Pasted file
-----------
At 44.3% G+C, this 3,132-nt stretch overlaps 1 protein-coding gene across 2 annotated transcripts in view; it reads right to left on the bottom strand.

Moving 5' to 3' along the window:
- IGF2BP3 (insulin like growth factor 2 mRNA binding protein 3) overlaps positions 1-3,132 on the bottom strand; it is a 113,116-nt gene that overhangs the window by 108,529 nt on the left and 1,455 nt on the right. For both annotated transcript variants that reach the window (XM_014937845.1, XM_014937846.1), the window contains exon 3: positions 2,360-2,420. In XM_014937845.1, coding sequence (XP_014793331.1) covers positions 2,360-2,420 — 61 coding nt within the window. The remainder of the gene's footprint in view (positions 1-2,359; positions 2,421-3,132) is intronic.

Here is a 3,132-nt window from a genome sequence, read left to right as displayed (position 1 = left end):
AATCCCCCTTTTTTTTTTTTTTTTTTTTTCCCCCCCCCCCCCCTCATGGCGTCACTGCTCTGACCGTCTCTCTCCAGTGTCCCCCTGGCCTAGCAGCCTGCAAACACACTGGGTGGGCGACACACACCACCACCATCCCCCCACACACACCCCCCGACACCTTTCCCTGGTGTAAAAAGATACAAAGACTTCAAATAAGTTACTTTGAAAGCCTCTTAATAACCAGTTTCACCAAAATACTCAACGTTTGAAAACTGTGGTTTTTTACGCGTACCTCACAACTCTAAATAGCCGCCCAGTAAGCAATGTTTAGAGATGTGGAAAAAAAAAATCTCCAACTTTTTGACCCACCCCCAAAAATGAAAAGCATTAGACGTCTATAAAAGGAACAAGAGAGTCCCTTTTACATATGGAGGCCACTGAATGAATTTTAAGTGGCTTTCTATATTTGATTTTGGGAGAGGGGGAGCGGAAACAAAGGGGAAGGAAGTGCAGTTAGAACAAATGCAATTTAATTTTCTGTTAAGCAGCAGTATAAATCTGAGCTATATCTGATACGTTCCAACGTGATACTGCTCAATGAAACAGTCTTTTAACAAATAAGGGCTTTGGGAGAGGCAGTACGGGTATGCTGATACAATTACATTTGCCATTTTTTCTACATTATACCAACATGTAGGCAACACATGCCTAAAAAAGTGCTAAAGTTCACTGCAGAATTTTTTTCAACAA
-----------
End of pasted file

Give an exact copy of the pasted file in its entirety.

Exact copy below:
At 44.3% G+C, this 3,132-nt stretch overlaps 1 protein-coding gene across 2 annotated transcripts in view; it reads right to left on the bottom strand.

Moving 5' to 3' along the window:
- IGF2BP3 (insulin like growth factor 2 mRNA binding protein 3) overlaps positions 1-3,132 on the bottom strand; it is a 113,116-nt gene that overhangs the window by 108,529 nt on the left and 1,455 nt on the right. For both annotated transcript variants that reach the window (XM_014937845.1, XM_014937846.1), the window contains exon 3: positions 2,360-2,420. In XM_014937845.1, coding sequence (XP_014793331.1) covers positions 2,360-2,420 — 61 coding nt within the window. The remainder of the gene's footprint in view (positions 1-2,359; positions 2,421-3,132) is intronic.

Here is a 3,132-nt window from a genome sequence, read left to right as displayed (position 1 = left end):
AATCCCCCTTTTTTTTTTTTTTTTTTTTTCCCCCCCCCCCCCCTCATGGCGTCACTGCTCTGACCGTCTCTCTCCAGTGTCCCCCTGGCCTAGCAGCCTGCAAACACACTGGGTGGGCGACACACACCACCACCATCCCCCCACACACACCCCCCGACACCTTTCCCTGGTGTAAAAAGATACAAAGACTTCAAATAAGTTACTTTGAAAGCCTCTTAATAACCAGTTTCACCAAAATACTCAACGTTTGAAAACTGTGGTTTTTTACGCGTACCTCACAACTCTAAATAGCCGCCCAGTAAGCAATGTTTAGAGATGTGGAAAAAAAAAATCTCCAACTTTTTGACCCACCCCCAAAAATGAAAAGCATTAGACGTCTATAAAAGGAACAAGAGAGTCCCTTTTACATATGGAGGCCACTGAATGAATTTTAAGTGGCTTTCTATATTTGATTTTGGGAGAGGGGGAGCGGAAACAAAGGGGAAGGAAGTGCAGTTAGAACAAATGCAATTTAATTTTCTGTTAAGCAGCAGTATAAATCTGAGCTATATCTGATACGTTCCAACGTGATACTGCTCAATGAAACAGTCTTTTAACAAATAAGGGCTTTGGGAGAGGCAGTACGGGTATGCTGATACAATTACATTTGCCATTTTTTCTACATTATACCAACATGTAGGCAACACATGCCTAAAAAAGTGCTAAAGTTCACTGCAGAATTTTTTTCAACAA